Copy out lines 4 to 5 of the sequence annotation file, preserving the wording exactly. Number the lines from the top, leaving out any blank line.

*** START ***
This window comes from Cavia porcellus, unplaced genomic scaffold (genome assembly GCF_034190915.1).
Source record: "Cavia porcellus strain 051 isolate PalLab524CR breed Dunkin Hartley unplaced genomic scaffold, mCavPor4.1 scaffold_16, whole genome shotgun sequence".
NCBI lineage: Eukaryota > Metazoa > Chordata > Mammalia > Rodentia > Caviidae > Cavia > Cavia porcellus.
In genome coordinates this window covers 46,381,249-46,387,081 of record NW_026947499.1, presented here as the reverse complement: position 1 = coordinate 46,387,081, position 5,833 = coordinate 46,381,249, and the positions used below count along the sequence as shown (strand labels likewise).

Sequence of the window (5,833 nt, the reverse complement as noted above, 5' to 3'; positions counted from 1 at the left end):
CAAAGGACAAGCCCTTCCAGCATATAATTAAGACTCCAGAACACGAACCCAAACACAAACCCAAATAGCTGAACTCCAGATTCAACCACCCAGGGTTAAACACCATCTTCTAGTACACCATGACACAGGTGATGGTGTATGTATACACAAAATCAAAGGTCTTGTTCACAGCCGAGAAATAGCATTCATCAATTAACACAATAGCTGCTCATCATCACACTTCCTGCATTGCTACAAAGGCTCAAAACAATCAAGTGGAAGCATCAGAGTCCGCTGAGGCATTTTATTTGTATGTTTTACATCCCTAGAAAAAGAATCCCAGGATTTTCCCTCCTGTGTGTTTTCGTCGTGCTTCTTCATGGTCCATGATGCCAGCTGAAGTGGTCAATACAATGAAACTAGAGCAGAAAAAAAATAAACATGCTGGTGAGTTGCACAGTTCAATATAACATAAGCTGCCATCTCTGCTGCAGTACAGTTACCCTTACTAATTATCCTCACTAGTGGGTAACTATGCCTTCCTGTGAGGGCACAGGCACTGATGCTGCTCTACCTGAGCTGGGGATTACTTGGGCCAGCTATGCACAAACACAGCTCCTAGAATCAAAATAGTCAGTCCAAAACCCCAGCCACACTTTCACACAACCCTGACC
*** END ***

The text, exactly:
In genome coordinates this window covers 46,381,249-46,387,081 of record NW_026947499.1, presented here as the reverse complement: position 1 = coordinate 46,387,081, position 5,833 = coordinate 46,381,249, and the positions used below count along the sequence as shown (strand labels likewise).

Sequence of the window (5,833 nt, the reverse complement as noted above, 5' to 3'; positions counted from 1 at the left end):